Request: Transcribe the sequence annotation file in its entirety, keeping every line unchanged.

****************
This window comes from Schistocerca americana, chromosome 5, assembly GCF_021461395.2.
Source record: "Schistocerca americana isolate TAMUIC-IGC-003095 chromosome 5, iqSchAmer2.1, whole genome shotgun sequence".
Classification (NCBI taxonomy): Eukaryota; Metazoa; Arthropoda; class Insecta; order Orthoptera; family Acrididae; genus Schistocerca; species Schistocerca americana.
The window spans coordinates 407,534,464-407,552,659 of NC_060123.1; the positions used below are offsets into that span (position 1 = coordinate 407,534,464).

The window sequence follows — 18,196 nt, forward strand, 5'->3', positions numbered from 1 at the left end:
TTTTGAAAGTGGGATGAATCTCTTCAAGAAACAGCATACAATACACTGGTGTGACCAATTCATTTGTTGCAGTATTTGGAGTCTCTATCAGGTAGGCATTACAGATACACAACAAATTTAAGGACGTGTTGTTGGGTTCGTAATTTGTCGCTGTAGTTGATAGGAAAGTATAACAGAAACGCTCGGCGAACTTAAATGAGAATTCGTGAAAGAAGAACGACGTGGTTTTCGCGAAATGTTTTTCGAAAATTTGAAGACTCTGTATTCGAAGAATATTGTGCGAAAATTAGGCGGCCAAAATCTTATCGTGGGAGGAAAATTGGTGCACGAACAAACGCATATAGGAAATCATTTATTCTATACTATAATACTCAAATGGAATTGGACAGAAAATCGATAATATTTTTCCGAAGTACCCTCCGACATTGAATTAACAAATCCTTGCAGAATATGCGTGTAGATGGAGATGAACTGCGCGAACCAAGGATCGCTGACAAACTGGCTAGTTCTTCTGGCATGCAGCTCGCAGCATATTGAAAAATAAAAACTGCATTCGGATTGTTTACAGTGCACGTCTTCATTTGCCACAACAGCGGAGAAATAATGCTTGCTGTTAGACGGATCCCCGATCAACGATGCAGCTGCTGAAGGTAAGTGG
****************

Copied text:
This window comes from Schistocerca americana, chromosome 5, assembly GCF_021461395.2.
Source record: "Schistocerca americana isolate TAMUIC-IGC-003095 chromosome 5, iqSchAmer2.1, whole genome shotgun sequence".
Classification (NCBI taxonomy): Eukaryota; Metazoa; Arthropoda; class Insecta; order Orthoptera; family Acrididae; genus Schistocerca; species Schistocerca americana.
The window spans coordinates 407,534,464-407,552,659 of NC_060123.1; the positions used below are offsets into that span (position 1 = coordinate 407,534,464).

The window sequence follows — 18,196 nt, forward strand, 5'->3', positions numbered from 1 at the left end:
TTTTGAAAGTGGGATGAATCTCTTCAAGAAACAGCATACAATACACTGGTGTGACCAATTCATTTGTTGCAGTATTTGGAGTCTCTATCAGGTAGGCATTACAGATACACAACAAATTTAAGGACGTGTTGTTGGGTTCGTAATTTGTCGCTGTAGTTGATAGGAAAGTATAACAGAAACGCTCGGCGAACTTAAATGAGAATTCGTGAAAGAAGAACGACGTGGTTTTCGCGAAATGTTTTTCGAAAATTTGAAGACTCTGTATTCGAAGAATATTGTGCGAAAATTAGGCGGCCAAAATCTTATCGTGGGAGGAAAATTGGTGCACGAACAAACGCATATAGGAAATCATTTATTCTATACTATAATACTCAAATGGAATTGGACAGAAAATCGATAATATTTTTCCGAAGTACCCTCCGACATTGAATTAACAAATCCTTGCAGAATATGCGTGTAGATGGAGATGAACTGCGCGAACCAAGGATCGCTGACAAACTGGCTAGTTCTTCTGGCATGCAGCTCGCAGCATATTGAAAAATAAAAACTGCATTCGGATTGTTTACAGTGCACGTCTTCATTTGCCACAACAGCGGAGAAATAATGCTTGCTGTTAGACGGATCCCCGATCAACGATGCAGCTGCTGAAGGTAAGTGG